AIDS and Behavior

, Volume 9, Issue 2, pp 177–186

Intimate Partner Violence and Monogamy among Women in Methadone Treatment


  • Kimberly D. Hearn
    • Borough of Manhattan Community CollegeThe City University of New York
    • HIV Center for Clinical and Behavioral StudiesNew York State Psychiatric Institute and Columbia University
    • HIV Center for Clinical and Behavioral Studies
  • Nabila El-Bassel
    • Social Invervention Group (SIG)Columbia University School of Social Work
  • Louisa Gilbert
    • Social Invervention Group (SIG)Columbia University School of Social Work

DOI: 10.1007/s10461-005-3899-6

Cite this article as:
Hearn, K.D., O’Sullivan, L.F., El-Bassel, N. et al. AIDS Behav (2005) 9: 177. doi:10.1007/s10461-005-3899-6


It is now becoming clear how important it is to understand women’s HIV risk in the context of their sexual relationships with male partners, particularly among more vulnerable populations of women such as drug-involved women and women with physically abusive partners. Drawing from in-depth interviews with a sample of 38 ethnically diverse women, this study explores the meanings of monogamy and concurrent sexual partnerships in the relationships of women in methadone treatment with a history of physical abuse. Moreover, the ways in which having a history of intimate partner violence influences women’s desire and ability to insist on monogamy is addressed. The women’s narratives indicated that the majority valued monogamy and reported practicing it; however, many women were indifferent to this ideal or were unable to challenge non-monogamous partners for fear of severe reprisals. In addition, men’s suspicions about violations of monogamy on the part of the women often resulted in extreme violence.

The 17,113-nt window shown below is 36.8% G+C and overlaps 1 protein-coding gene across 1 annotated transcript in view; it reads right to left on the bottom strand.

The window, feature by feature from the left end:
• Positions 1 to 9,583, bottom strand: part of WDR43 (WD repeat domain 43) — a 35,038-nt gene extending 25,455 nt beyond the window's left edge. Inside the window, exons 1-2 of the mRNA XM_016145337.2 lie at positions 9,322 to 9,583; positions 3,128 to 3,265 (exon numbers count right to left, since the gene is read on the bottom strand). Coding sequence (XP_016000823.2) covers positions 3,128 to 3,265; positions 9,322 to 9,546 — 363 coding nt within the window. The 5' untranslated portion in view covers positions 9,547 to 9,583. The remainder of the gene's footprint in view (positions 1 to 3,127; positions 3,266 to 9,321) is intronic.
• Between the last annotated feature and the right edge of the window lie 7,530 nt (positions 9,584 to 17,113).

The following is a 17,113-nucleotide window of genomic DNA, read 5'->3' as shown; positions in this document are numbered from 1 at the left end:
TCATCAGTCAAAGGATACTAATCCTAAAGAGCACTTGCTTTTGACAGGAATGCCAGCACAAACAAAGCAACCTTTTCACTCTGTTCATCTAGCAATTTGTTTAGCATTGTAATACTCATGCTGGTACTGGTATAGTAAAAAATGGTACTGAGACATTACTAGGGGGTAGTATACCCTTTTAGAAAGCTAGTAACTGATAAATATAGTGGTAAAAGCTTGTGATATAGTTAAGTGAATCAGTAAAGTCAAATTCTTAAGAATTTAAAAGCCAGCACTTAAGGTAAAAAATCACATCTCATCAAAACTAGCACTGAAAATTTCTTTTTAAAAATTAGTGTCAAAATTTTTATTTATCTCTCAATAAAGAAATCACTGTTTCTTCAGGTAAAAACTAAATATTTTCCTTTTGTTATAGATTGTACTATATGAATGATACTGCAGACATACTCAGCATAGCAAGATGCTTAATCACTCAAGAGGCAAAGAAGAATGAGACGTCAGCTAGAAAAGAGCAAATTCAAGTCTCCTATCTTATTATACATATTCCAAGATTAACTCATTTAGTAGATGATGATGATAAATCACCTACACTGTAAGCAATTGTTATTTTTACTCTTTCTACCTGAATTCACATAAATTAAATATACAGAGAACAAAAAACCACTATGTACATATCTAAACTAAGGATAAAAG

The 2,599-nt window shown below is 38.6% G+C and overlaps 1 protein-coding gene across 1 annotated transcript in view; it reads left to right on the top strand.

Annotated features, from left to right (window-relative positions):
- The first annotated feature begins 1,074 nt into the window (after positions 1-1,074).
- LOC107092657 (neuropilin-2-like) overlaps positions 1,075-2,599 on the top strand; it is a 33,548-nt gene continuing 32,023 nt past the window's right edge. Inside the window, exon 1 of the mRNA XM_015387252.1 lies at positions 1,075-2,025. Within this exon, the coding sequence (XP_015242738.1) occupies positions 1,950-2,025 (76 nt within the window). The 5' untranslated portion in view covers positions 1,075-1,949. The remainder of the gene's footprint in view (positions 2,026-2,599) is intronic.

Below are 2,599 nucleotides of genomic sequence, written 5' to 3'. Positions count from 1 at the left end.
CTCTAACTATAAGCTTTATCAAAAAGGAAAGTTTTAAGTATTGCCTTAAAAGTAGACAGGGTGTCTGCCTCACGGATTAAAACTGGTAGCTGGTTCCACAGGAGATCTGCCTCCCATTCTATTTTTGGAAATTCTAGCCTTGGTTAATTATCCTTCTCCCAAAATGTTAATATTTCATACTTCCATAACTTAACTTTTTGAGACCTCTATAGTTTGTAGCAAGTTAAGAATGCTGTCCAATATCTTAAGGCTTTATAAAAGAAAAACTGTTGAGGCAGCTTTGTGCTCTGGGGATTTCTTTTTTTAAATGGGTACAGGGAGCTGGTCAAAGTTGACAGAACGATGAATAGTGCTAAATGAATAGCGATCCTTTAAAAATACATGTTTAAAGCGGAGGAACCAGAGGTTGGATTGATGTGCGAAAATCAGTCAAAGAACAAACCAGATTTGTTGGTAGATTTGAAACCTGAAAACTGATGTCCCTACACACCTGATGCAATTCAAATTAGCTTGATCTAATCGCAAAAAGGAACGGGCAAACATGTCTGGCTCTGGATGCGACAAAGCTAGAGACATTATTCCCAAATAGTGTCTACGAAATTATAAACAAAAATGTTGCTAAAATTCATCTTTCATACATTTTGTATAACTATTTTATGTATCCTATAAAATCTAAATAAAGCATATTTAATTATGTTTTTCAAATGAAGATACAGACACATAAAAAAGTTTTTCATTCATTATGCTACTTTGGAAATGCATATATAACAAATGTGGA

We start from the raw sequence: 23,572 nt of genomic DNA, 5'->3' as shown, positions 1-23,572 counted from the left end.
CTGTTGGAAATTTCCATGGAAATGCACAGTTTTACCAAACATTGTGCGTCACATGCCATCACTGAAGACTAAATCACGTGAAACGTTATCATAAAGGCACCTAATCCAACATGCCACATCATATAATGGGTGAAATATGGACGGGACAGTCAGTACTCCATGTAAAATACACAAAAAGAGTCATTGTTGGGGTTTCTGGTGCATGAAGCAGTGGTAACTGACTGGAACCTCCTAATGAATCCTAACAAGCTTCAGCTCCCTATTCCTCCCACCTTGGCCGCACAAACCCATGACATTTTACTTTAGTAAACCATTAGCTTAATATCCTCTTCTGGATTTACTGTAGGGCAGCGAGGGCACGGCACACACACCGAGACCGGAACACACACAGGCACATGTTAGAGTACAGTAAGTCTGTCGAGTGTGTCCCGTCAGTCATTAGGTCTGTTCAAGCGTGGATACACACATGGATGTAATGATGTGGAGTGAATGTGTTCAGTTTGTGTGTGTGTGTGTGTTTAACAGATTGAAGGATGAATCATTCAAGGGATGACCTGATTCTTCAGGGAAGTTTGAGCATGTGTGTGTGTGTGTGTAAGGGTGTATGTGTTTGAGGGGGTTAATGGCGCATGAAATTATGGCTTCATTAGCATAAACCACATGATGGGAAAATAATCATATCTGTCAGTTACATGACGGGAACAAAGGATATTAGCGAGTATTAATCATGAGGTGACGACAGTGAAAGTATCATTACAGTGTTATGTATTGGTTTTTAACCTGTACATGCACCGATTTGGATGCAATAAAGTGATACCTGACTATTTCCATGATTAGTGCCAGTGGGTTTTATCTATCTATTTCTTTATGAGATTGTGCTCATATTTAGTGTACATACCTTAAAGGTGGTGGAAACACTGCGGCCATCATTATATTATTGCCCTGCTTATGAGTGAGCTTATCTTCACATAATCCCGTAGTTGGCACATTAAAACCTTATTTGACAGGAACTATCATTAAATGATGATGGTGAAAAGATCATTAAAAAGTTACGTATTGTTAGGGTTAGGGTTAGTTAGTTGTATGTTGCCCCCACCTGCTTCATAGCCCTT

Key words

monogamysexual risk behaviorHIV preventiondomestic violencemethadone

Copyright information

© Springer Science + Business Media, Inc. 2005